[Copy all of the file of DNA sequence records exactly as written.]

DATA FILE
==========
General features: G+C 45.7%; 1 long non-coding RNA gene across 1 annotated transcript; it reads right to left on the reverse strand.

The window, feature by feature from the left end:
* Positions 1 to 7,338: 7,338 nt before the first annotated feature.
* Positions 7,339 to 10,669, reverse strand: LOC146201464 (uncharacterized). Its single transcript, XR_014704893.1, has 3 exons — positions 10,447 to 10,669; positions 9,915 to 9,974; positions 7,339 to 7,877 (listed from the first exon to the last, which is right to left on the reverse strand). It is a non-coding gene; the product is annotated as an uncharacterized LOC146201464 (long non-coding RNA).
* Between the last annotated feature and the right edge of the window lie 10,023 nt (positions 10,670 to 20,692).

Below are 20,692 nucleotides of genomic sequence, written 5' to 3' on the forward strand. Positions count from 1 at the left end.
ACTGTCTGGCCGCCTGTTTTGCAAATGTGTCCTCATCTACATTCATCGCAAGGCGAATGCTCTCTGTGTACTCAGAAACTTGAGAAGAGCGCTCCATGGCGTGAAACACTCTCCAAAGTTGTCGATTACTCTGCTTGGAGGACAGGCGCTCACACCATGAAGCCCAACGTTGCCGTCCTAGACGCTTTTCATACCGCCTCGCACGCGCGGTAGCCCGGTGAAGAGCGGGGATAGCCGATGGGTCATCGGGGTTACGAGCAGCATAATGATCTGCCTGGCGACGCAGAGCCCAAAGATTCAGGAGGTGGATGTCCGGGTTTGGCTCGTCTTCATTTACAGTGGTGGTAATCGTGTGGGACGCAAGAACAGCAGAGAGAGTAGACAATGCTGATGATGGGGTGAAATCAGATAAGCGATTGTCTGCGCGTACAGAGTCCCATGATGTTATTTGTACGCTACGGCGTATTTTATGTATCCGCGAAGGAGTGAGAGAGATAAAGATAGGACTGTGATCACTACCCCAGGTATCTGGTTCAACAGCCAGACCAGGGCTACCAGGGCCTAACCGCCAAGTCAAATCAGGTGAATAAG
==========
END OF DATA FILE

General features: G+C 45.7%; 1 long non-coding RNA gene across 1 annotated transcript; it reads right to left on the reverse strand.

The window, feature by feature from the left end:
* Positions 1 to 7,338: 7,338 nt before the first annotated feature.
* Positions 7,339 to 10,669, reverse strand: LOC146201464 (uncharacterized). Its single transcript, XR_014704893.1, has 3 exons — positions 10,447 to 10,669; positions 9,915 to 9,974; positions 7,339 to 7,877 (listed from the first exon to the last, which is right to left on the reverse strand). It is a non-coding gene; the product is annotated as an uncharacterized LOC146201464 (long non-coding RNA).
* Between the last annotated feature and the right edge of the window lie 10,023 nt (positions 10,670 to 20,692).

Below are 20,692 nucleotides of genomic sequence, written 5' to 3' on the forward strand. Positions count from 1 at the left end.
ACTGTCTGGCCGCCTGTTTTGCAAATGTGTCCTCATCTACATTCATCGCAAGGCGAATGCTCTCTGTGTACTCAGAAACTTGAGAAGAGCGCTCCATGGCGTGAAACACTCTCCAAAGTTGTCGATTACTCTGCTTGGAGGACAGGCGCTCACACCATGAAGCCCAACGTTGCCGTCCTAGACGCTTTTCATACCGCCTCGCACGCGCGGTAGCCCGGTGAAGAGCGGGGATAGCCGATGGGTCATCGGGGTTACGAGCAGCATAATGATCTGCCTGGCGACGCAGAGCCCAAAGATTCAGGAGGTGGATGTCCGGGTTTGGCTCGTCTTCATTTACAGTGGTGGTAATCGTGTGGGACGCAAGAACAGCAGAGAGAGTAGACAATGCTGATGATGGGGTGAAATCAGATAAGCGATTGTCTGCGCGTACAGAGTCCCATGATGTTATTTGTACGCTACGGCGTATTTTATGTATCCGCGAAGGAGTGAGAGAGATAAAGATAGGACTGTGATCACTACCCCAGGTATCTGGTTCAACAGCCAGACCAGGGCTACCAGGGCCTAACCGCCAAGTCAAATCAGGTGAATAAG